So where have I been these past months, you may wonder? Well back in October I was sent for a routine medical test, and over the fortnight between learning I had to have it, and the date of the test, I discovered that my medical test phobia had been growing in the dark and was now a bit of a monster. Long story short, I didn’t have to have the test in the end. But then there were a couple more (minor) incidents that provoked my health anxiety and each one brought with it greater and deeper angst than the last. By the time Christmas rolled around, I didn’t need the excuse of a minor incident any more. I was having white nights of overwhelming anxiety, sitting downstairs too agitated to be in bed and just waiting for the dawn. It takes a long time to come in midwinter.  I wanted to get past it on my own, but in the end I rang my GP who allowed me to increase the anti-anxiety I take for four weeks. And he said it was time for some therapy, so here I am a few months later with online Henry, who likes to tell me I have to challenge my thoughts with evidence – as if reason had any real purchase on the irrational. I’ve had one bad virus that made me debilitatingly ill for well over a decade. It’s quite hard to be sensible once something like that has happened to you.

But, and here we come to the useful part of this post, I am beginning to see properly for once that when you are up against it, you must stop faffing about and actually attempt the difficult things that scare you. I am very guilty of thinking I can both change and stay the same. As someone who loves their routines and the old familiar and accepts powerful default settings, I have the biggest tendency to sit around waiting for everything just to come right. And this is not what happens. I watch what is going on in the UK and I can’t help but wonder how long it will take us to cotton on to the fact that we must change. That for the next three or six or more months, we cannot simply transfer the lives we were living into these strange new boundaries. How much time will we waste in frustration and resentment before we realise that we must take hold of our situations and alter them radically? And that this might be an opportunity for good things to come out of bad things?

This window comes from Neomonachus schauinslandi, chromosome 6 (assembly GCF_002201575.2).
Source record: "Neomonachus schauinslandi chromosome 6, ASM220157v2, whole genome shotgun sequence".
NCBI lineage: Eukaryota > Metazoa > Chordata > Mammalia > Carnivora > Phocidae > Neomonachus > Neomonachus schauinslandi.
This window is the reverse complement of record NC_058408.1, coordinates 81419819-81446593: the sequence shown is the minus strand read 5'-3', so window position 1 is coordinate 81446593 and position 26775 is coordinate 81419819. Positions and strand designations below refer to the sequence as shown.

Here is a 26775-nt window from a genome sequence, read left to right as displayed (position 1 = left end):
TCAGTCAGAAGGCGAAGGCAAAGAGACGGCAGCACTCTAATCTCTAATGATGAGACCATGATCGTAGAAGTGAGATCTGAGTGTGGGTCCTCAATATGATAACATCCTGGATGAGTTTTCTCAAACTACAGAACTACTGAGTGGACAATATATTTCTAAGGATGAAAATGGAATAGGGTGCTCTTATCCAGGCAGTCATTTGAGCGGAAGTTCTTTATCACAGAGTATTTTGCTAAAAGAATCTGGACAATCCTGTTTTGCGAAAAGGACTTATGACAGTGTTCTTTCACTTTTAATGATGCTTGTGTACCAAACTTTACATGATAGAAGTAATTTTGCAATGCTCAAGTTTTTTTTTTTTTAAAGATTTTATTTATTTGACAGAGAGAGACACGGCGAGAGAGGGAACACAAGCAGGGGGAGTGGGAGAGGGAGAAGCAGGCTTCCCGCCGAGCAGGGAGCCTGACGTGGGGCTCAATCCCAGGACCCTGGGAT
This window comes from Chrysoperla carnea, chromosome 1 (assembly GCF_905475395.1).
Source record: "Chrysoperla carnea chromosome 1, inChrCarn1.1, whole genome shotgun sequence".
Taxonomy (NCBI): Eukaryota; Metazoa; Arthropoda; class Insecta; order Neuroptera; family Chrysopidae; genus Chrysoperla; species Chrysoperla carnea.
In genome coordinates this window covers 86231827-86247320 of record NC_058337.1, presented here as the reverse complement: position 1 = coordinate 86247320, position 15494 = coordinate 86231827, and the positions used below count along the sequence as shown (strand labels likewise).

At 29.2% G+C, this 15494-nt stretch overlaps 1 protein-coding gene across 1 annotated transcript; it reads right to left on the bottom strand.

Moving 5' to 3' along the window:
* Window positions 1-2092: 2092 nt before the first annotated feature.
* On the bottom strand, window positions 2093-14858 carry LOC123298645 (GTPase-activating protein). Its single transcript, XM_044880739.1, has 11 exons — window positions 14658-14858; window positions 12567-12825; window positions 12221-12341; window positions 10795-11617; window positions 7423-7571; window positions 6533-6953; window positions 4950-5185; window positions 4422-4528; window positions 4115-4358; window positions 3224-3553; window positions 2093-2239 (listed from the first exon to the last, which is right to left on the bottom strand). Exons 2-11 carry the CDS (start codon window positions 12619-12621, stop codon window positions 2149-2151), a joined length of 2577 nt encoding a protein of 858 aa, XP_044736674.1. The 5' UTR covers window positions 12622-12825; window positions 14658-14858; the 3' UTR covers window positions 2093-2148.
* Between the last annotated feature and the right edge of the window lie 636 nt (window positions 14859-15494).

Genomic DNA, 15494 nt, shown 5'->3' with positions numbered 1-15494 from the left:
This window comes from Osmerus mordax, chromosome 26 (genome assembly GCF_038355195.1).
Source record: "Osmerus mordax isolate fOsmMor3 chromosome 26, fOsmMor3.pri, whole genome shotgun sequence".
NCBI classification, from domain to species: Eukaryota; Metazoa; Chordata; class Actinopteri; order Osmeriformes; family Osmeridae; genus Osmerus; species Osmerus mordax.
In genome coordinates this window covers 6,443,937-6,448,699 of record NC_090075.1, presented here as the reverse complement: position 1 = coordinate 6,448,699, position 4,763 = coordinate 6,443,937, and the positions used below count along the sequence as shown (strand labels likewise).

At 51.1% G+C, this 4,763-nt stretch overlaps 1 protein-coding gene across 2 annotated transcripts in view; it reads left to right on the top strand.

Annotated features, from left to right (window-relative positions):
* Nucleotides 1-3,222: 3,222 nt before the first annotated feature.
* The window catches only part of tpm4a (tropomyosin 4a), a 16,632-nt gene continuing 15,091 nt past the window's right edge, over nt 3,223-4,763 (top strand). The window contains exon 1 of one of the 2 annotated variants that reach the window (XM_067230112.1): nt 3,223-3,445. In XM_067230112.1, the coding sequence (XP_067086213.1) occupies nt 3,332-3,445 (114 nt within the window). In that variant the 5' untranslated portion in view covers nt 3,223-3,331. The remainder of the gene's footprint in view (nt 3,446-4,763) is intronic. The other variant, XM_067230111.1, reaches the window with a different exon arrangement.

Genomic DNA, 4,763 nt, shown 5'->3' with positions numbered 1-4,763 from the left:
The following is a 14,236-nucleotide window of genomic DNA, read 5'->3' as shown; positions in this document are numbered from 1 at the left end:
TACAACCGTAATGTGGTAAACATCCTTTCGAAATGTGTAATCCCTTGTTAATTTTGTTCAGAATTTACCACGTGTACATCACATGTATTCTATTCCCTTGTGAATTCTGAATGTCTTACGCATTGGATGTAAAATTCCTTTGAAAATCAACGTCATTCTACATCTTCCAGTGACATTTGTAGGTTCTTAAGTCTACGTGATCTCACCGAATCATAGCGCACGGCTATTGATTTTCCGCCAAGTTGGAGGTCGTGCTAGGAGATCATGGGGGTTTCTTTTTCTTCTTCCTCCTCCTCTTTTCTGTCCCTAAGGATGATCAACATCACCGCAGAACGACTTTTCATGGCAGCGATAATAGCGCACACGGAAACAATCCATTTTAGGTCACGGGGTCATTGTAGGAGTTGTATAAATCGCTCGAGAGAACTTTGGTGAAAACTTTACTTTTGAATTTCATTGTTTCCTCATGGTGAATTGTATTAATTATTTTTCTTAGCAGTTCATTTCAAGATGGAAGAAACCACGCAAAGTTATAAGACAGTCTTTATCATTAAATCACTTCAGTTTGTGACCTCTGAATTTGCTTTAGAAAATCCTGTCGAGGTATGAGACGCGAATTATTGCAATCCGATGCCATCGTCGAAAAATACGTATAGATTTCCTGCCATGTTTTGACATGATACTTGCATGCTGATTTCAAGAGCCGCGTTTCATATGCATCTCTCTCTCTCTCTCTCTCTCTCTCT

25th March 2020

I was intending to get back to this post and finish it with some sort of normal conclusion. But last night my mother was taken into hospital. Not with the virus but with confusion following a migraine. She didn’t know her name and couldn’t understand simple questions that were put to her. She is currently still there and being tested very thoroughly with, thankfully, nothing showing up yet. So we know her general health is good, but the confusion remains an enigma. A special shout out to the doctors and nurses at Colchester hospital, who are taking such good care of her despite being in the middle of the corona virus situation. These people are amazing.

Eventually, tackling health anxiety in the midst of all of this will seem funny. Haven’t got there yet but I travel in hope.

28 thoughts on “Notes From the Bunker

  1. Sending you warmth , Litlovely One, in time of Covid-19. Sending you warmth anyway. Spouse and I were only speaking of you and Mr Litlove yesterday, on one of our 600 mile-phonathons…
    For a 2-day retreat that was cancelled – last weekend and it feels like months ago already – I wrote a poem called ‘a benediction’ which I have now shared on Facebook. Since you (quite rightly, I guess) stay off Facebook, I will post it here, and you can choose to moderate it out.
    I have also two new posts at
    https://writingpresence.com